Photograph of July 4 fireworks in Austin, Texas Photograph of the Taj Mahal reflected in water Photograph of a girl on the shores of Ibiza Photograph of Ankor Wat at sunrise Photograph of July 4 fireworks in Austin, Texas

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Previously, I’ve demonstrated how to make a fixed-width CSS image slider. Increasingly, web developers desire solutions that not only scale across viewport sizes, but perform well on devices. The responsive solution detailed here is particularly well-suited to those goals, as it avoids entirely, running purely in CSS (and thus faster, smoother, and with less overhead).

The idea is very similar to the previous example: an “imagestrip” containing all the photographs of our slider moving inside a window element which works to restrict the visibility of elements outside it. For this example, you’ll need four images, although in practice you could make a strip with as many images as you wished. The sole condition is that all the images must be exactly the same size.

Create A Responsive Frame With An Imagestrip

First, we need to make the outer slider element responsive. We do this by building HTML:

<div id="slider">
	<figure>
		<img src="austin-fireworks.jpg" alt>
		<img src="taj-mahal.jpg" alt>
		<img src="ibiza.jpg" alt>
		<img src="ankor-wat.jpg" alt>
		<img src="austin-fireworks.jpg" alt>
	</figure>
</div>

(I’m leaving the alt attribute blank to save on space; in production, it would be filled out appropriately for and purposes). Note that the same image is placed at the start and end of the strip, allowing the animation we will build to repeat in a smooth loop.

The window is given a width of 80% to make it responsive, and a max-width that corresponds to the natural width of an individual image (1000px, in the case of the example), as we don’t want to make any image larger than it naturally is:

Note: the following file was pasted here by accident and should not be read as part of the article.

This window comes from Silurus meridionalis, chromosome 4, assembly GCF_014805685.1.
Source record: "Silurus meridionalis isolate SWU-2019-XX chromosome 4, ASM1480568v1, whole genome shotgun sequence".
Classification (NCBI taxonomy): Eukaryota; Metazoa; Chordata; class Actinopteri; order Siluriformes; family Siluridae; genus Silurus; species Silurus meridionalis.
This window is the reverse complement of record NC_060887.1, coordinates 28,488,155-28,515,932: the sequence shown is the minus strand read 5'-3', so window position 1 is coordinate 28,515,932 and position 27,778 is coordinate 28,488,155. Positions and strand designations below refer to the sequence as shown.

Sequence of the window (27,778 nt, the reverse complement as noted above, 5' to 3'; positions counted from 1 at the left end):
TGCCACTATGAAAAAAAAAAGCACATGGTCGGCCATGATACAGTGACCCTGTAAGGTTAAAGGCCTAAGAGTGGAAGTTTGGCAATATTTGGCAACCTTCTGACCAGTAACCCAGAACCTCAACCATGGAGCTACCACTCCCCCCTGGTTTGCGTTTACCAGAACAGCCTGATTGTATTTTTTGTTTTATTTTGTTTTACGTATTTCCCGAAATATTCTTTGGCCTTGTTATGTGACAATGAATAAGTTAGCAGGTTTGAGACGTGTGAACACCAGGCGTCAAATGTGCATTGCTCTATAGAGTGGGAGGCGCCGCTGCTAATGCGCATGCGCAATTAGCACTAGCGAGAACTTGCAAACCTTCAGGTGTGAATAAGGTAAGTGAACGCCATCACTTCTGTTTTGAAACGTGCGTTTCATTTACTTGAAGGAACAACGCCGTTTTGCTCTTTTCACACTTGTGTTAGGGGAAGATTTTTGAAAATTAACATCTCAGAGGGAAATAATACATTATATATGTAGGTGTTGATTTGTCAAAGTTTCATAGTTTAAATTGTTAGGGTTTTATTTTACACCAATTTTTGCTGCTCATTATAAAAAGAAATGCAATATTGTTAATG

div#slider {
	width: 80%;
	max-width: 1000px;
}

In our CSS, the width of the <figure> is described as a percentage multiplier of the <div> that contains it. That is, if #imagestrip contains five images, and the final <div> shows just one, the <figure> is 5x wider, or 500% the width of the container <div>:

div#slider figure {
	position: relative;
	width: 500%;
	margin: 0;
	padding: 0;
	font-size: 0;
	text-align: left;
}

The font-size: 0 sucks all the air out of the <figure> element, removing the space around and between the images. position: relative allows the <figure> to be moved easily during the animation. text-align: left; is in place due to a weird bug in Safari 5 for Windows.

We have to evenly divide the photographs inside the imagestrip. The math is very simple: if we consider the <figure< element to be 100% wide, each image needs to take up ⅕ of the horizontal space:

100% / 5 = 20%

Which leads to the following CSS declaration:

div#slider figure img {
	width: 20%;
	height: auto;
	float: left;
}

(Again, the float: left; is in place to address a bug in Win Safari 5).

Finally, we hide the overflow of the <div>:

div#slider {
	width: 80%;
	max-width: 1000px;
	overflow: hidden; 
}

Animate The Strip

Finally, we have to get the imagestrip moving from left to right. If the containing <div> is 100% wide, then each movement of the imagestrip to the left will be measured in increments of that distance:

@keyframes slidy { 
	0%  { left: 0%; }
	20% { left: 0%; }
	25% { left: -100%; }
	45% { left: -100%; }
	50% { left: -200%; }
	70% { left: -200%; } 
	75% { left: -300%; }
	95% { left: -300%; }
	100% { left: -400%; } 
}

Each image in the slider will stay framed in the <div> for 20% of the total length of the animation, and move for 5%.

We have to call on the animation to get things started. (Code is shown without vendor prefixes in order to save on space.)

div#slider figure {
	position: relative;
	width: 500%;
	margin: 0;
	padding: 0;
	font-size: 0;
	left: 0;
	text-align: left;
	animation: 30s slidy infinite;  
}

As you can see, making a responsive slider is in many ways easier than making a fixed one.

Images by the always-excellent Trey Radcliff, used with permission.